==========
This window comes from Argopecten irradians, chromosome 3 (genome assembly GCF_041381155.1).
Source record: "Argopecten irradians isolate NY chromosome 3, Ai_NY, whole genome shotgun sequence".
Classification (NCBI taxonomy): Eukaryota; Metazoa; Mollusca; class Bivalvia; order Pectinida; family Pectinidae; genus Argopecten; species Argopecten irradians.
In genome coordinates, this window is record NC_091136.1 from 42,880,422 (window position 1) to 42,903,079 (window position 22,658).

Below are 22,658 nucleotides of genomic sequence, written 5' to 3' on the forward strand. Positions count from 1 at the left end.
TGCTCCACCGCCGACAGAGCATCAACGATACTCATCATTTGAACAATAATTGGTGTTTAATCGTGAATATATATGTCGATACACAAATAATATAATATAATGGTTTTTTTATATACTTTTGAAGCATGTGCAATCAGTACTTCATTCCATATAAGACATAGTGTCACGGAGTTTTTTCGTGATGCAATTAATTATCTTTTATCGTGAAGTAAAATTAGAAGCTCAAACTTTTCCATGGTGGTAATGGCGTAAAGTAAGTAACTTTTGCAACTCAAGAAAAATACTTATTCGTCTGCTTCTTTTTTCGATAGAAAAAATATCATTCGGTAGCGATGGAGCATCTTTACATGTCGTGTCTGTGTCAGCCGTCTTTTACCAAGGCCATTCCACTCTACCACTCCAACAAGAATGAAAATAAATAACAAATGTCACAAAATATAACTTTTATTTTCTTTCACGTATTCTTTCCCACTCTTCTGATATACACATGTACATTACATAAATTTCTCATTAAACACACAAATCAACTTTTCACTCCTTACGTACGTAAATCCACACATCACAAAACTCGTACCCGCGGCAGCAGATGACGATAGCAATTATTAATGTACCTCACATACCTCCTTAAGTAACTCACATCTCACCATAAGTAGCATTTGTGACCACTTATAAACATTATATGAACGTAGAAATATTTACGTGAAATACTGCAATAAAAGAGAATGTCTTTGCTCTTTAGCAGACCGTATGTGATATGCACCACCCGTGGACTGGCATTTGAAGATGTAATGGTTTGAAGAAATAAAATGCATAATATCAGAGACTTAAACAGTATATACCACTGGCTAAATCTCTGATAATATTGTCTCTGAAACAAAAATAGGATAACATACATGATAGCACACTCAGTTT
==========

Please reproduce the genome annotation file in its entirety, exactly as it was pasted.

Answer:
This window comes from Argopecten irradians, chromosome 3 (genome assembly GCF_041381155.1).
Source record: "Argopecten irradians isolate NY chromosome 3, Ai_NY, whole genome shotgun sequence".
Classification (NCBI taxonomy): Eukaryota; Metazoa; Mollusca; class Bivalvia; order Pectinida; family Pectinidae; genus Argopecten; species Argopecten irradians.
In genome coordinates, this window is record NC_091136.1 from 42,880,422 (window position 1) to 42,903,079 (window position 22,658).

Below are 22,658 nucleotides of genomic sequence, written 5' to 3' on the forward strand. Positions count from 1 at the left end.
TGCTCCACCGCCGACAGAGCATCAACGATACTCATCATTTGAACAATAATTGGTGTTTAATCGTGAATATATATGTCGATACACAAATAATATAATATAATGGTTTTTTTATATACTTTTGAAGCATGTGCAATCAGTACTTCATTCCATATAAGACATAGTGTCACGGAGTTTTTTCGTGATGCAATTAATTATCTTTTATCGTGAAGTAAAATTAGAAGCTCAAACTTTTCCATGGTGGTAATGGCGTAAAGTAAGTAACTTTTGCAACTCAAGAAAAATACTTATTCGTCTGCTTCTTTTTTCGATAGAAAAAATATCATTCGGTAGCGATGGAGCATCTTTACATGTCGTGTCTGTGTCAGCCGTCTTTTACCAAGGCCATTCCACTCTACCACTCCAACAAGAATGAAAATAAATAACAAATGTCACAAAATATAACTTTTATTTTCTTTCACGTATTCTTTCCCACTCTTCTGATATACACATGTACATTACATAAATTTCTCATTAAACACACAAATCAACTTTTCACTCCTTACGTACGTAAATCCACACATCACAAAACTCGTACCCGCGGCAGCAGATGACGATAGCAATTATTAATGTACCTCACATACCTCCTTAAGTAACTCACATCTCACCATAAGTAGCATTTGTGACCACTTATAAACATTATATGAACGTAGAAATATTTACGTGAAATACTGCAATAAAAGAGAATGTCTTTGCTCTTTAGCAGACCGTATGTGATATGCACCACCCGTGGACTGGCATTTGAAGATGTAATGGTTTGAAGAAATAAAATGCATAATATCAGAGACTTAAACAGTATATACCACTGGCTAAATCTCTGATAATATTGTCTCTGAAACAAAAATAGGATAACATACATGATAGCACACTCAGTTT